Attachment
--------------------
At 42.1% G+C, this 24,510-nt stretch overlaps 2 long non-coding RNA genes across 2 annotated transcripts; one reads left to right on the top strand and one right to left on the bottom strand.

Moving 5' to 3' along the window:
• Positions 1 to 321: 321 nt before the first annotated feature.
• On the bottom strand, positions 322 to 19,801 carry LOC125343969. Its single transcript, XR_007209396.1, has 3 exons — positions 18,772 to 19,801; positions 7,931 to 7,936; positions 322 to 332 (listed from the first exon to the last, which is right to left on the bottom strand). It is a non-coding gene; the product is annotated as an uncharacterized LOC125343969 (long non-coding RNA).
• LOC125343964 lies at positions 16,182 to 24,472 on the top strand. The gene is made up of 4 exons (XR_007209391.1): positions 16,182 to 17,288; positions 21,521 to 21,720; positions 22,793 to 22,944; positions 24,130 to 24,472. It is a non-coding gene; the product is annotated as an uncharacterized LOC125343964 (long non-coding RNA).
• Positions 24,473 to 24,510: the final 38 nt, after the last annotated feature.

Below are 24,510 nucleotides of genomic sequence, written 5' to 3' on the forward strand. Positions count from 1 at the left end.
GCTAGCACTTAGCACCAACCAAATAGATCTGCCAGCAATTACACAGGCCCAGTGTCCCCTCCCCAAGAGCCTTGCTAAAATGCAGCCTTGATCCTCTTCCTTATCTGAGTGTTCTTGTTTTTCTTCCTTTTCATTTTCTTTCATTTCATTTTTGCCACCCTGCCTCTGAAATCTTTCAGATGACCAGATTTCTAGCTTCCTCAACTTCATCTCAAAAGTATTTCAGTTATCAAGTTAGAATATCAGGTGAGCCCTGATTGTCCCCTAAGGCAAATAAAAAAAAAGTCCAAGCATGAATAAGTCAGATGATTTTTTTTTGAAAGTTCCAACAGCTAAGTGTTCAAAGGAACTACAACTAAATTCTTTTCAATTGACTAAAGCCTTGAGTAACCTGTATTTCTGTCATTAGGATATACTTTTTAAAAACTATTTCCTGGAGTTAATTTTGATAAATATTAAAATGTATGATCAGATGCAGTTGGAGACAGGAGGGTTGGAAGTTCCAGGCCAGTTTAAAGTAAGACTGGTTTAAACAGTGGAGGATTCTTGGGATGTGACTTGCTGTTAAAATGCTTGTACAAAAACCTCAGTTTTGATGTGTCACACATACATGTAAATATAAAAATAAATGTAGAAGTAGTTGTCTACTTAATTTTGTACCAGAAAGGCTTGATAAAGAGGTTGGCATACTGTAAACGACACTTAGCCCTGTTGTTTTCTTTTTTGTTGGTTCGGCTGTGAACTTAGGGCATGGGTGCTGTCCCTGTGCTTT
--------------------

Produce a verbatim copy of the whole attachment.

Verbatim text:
At 42.1% G+C, this 24,510-nt stretch overlaps 2 long non-coding RNA genes across 2 annotated transcripts; one reads left to right on the top strand and one right to left on the bottom strand.

Moving 5' to 3' along the window:
• Positions 1 to 321: 321 nt before the first annotated feature.
• On the bottom strand, positions 322 to 19,801 carry LOC125343969. Its single transcript, XR_007209396.1, has 3 exons — positions 18,772 to 19,801; positions 7,931 to 7,936; positions 322 to 332 (listed from the first exon to the last, which is right to left on the bottom strand). It is a non-coding gene; the product is annotated as an uncharacterized LOC125343969 (long non-coding RNA).
• LOC125343964 lies at positions 16,182 to 24,472 on the top strand. The gene is made up of 4 exons (XR_007209391.1): positions 16,182 to 17,288; positions 21,521 to 21,720; positions 22,793 to 22,944; positions 24,130 to 24,472. It is a non-coding gene; the product is annotated as an uncharacterized LOC125343964 (long non-coding RNA).
• Positions 24,473 to 24,510: the final 38 nt, after the last annotated feature.

Below are 24,510 nucleotides of genomic sequence, written 5' to 3' on the forward strand. Positions count from 1 at the left end.
GCTAGCACTTAGCACCAACCAAATAGATCTGCCAGCAATTACACAGGCCCAGTGTCCCCTCCCCAAGAGCCTTGCTAAAATGCAGCCTTGATCCTCTTCCTTATCTGAGTGTTCTTGTTTTTCTTCCTTTTCATTTTCTTTCATTTCATTTTTGCCACCCTGCCTCTGAAATCTTTCAGATGACCAGATTTCTAGCTTCCTCAACTTCATCTCAAAAGTATTTCAGTTATCAAGTTAGAATATCAGGTGAGCCCTGATTGTCCCCTAAGGCAAATAAAAAAAAAGTCCAAGCATGAATAAGTCAGATGATTTTTTTTTGAAAGTTCCAACAGCTAAGTGTTCAAAGGAACTACAACTAAATTCTTTTCAATTGACTAAAGCCTTGAGTAACCTGTATTTCTGTCATTAGGATATACTTTTTAAAAACTATTTCCTGGAGTTAATTTTGATAAATATTAAAATGTATGATCAGATGCAGTTGGAGACAGGAGGGTTGGAAGTTCCAGGCCAGTTTAAAGTAAGACTGGTTTAAACAGTGGAGGATTCTTGGGATGTGACTTGCTGTTAAAATGCTTGTACAAAAACCTCAGTTTTGATGTGTCACACATACATGTAAATATAAAAATAAATGTAGAAGTAGTTGTCTACTTAATTTTGTACCAGAAAGGCTTGATAAAGAGGTTGGCATACTGTAAACGACACTTAGCCCTGTTGTTTTCTTTTTTGTTGGTTCGGCTGTGAACTTAGGGCATGGGTGCTGTCCCTGTGCTTT